Preserves

Roasted Pumpkin Puree

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Roasted Pumpkin Puree (2)

I am one of those people who likes to make my own way in life. This includes preserving, freezing, grinding my own coffee beans that have been roasted by my young friend from church, and making my own chocolate cake and sauces. This is not to say that I never use stuff from the grocery freezers and shelves, but in general, I prefer to make my own. It makes me feel self-sufficient, as though my army of canned and frozen goods, and locally roasted, freshly ground coffee can help me conquer the world. Lead on, O Kitchen of Homemade Goodies…Charge!

One of those things I faithfully do myself is canned or frozen pumpkin, made from real pie pumpkins. Not those soft-skinned pale-fleshed orange monsters waiting to be carved into some ghastly grinning caricature, but the deeply hued, sweet-fleshed little pumpkins that are actually developed for baking. I love the deep orange tones of the finished product and the flavour is superb. It’s a perfect rainy day project while you’re writing blogs or something, or you can easily do it in an evening if you’re planning to freeze it.

Roasted Pumpkin Puree (5)
Look at that smooth golden goodness just waiting to be used in something  delectable!

There are different methods of cooking the pumpkin; my mom used to halve them, peel them and cut them into large chunks into a large kettle, and for a number of years I did it that way too. But it’s hard and awkward to peel pumpkin, and when I discovered the roasting method later, I was quickly sold on it. It’s a matter of washing the pumpkins, breaking off the stems, cutting them in half and scraping out the seeds. Then you tip them upside down on a large baking sheet lined with foil, pour about an inch of hot water around them and bake them at 350°F for 60 to 90 minutes, until they’re soft when you poke them. I let them rest about 10 minutes, then turn them over and scoop out the pulp. Put the pulp into a blender or a large pot if you’re using an immersion blender. Blend it until there are no lumps left. Either scoop it into boxes for the freezer or into pint jars if you’re canning it. Now here’s the kicker; it takes three hours to can, unless you have a pressurized canner. Because of the low acidic nature of pumpkin and no preserving agents like sugar, salt, or vinegar, it takes that long to seal and stay sealed. Believe me, I know this from personal experience. It’s always a toss-up for me; the ease of freezing, then trusting my faulty memory to take it out of the freezer a day or two before I want to use it, or can it for three hours and have it at my fingertips at a moment’s notice. Sometimes I do both. This time I took the easy route and froze it. Now I’m going to use it in these delicious Pumpkin Buttermilk Waffles with Apple Topping!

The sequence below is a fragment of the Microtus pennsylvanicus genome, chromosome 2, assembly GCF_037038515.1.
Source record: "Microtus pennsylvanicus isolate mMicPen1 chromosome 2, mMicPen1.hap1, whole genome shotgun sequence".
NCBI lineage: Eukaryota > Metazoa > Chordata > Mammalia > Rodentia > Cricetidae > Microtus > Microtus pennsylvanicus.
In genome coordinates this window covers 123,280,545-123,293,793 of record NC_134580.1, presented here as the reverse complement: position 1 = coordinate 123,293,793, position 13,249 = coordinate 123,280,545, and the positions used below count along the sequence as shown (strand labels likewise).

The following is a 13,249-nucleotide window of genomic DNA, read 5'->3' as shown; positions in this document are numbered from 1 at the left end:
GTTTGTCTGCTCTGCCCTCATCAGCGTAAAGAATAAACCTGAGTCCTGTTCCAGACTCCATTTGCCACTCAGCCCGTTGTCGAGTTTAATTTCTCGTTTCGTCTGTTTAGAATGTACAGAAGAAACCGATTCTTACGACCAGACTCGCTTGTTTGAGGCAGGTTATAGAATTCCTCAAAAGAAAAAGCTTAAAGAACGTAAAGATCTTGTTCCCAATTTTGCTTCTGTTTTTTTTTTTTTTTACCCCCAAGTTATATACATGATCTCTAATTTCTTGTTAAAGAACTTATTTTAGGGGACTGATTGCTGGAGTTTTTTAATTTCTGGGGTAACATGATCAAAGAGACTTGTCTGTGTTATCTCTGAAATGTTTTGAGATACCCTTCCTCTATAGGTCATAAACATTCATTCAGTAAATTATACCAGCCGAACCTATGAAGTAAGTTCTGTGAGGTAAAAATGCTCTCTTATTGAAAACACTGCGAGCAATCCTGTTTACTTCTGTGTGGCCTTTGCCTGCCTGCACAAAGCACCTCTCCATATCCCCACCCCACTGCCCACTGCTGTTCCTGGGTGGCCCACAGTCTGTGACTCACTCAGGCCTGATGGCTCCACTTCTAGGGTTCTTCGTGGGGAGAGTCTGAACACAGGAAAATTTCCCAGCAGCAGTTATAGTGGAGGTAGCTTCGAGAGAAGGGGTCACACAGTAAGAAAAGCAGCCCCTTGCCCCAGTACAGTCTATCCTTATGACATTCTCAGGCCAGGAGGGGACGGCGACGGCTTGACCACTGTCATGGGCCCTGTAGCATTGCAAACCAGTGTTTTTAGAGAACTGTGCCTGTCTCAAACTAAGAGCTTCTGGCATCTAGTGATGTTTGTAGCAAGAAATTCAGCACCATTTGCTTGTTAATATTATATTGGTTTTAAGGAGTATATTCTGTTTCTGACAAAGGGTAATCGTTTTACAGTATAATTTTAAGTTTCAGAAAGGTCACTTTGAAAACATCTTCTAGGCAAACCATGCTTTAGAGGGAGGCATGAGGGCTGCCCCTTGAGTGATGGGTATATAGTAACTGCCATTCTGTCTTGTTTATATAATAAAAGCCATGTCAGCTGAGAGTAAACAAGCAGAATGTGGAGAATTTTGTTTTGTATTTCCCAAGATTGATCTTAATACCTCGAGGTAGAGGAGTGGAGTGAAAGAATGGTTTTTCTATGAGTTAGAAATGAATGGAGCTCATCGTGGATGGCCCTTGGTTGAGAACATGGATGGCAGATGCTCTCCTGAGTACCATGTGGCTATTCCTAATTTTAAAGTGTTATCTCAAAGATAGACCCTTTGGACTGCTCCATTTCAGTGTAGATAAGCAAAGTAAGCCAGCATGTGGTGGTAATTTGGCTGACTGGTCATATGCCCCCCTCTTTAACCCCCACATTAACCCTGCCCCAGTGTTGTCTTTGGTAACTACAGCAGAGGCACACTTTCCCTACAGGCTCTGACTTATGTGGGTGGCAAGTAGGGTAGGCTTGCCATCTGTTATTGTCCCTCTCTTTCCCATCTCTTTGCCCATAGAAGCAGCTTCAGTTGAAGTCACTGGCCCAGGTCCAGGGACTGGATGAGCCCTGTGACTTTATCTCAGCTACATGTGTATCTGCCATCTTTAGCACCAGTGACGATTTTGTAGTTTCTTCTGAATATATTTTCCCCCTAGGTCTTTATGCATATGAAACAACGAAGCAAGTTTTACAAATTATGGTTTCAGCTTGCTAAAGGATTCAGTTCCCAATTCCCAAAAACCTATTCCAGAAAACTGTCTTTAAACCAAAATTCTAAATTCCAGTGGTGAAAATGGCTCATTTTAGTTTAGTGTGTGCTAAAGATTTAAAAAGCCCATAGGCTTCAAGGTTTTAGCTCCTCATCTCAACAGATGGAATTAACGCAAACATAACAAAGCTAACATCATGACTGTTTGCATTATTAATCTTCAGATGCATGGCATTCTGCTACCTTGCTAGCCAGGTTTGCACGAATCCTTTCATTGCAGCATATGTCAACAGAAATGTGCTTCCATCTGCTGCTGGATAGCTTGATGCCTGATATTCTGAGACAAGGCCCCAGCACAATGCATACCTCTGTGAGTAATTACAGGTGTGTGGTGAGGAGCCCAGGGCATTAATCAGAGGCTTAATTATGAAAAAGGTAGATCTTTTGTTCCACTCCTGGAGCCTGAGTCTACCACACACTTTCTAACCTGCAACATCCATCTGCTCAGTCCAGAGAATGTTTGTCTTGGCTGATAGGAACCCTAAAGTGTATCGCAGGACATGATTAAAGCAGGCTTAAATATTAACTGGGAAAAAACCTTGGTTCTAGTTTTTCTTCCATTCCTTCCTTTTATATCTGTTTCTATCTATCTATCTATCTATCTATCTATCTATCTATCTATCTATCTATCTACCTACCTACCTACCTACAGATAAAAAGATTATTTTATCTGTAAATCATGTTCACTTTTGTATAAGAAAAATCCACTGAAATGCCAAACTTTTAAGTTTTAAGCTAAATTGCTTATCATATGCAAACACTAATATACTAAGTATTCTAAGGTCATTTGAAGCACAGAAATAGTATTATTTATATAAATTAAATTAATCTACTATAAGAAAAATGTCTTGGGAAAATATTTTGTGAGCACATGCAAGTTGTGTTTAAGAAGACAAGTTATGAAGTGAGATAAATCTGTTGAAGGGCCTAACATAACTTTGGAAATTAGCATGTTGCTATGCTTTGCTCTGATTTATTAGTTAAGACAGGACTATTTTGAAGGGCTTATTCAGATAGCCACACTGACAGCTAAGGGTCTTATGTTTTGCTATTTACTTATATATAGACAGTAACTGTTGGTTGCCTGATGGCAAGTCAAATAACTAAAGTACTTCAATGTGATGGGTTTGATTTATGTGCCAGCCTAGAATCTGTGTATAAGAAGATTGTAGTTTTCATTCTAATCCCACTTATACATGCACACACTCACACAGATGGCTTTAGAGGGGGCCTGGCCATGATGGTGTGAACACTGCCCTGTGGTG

Roasted Pumpkin Puree (4)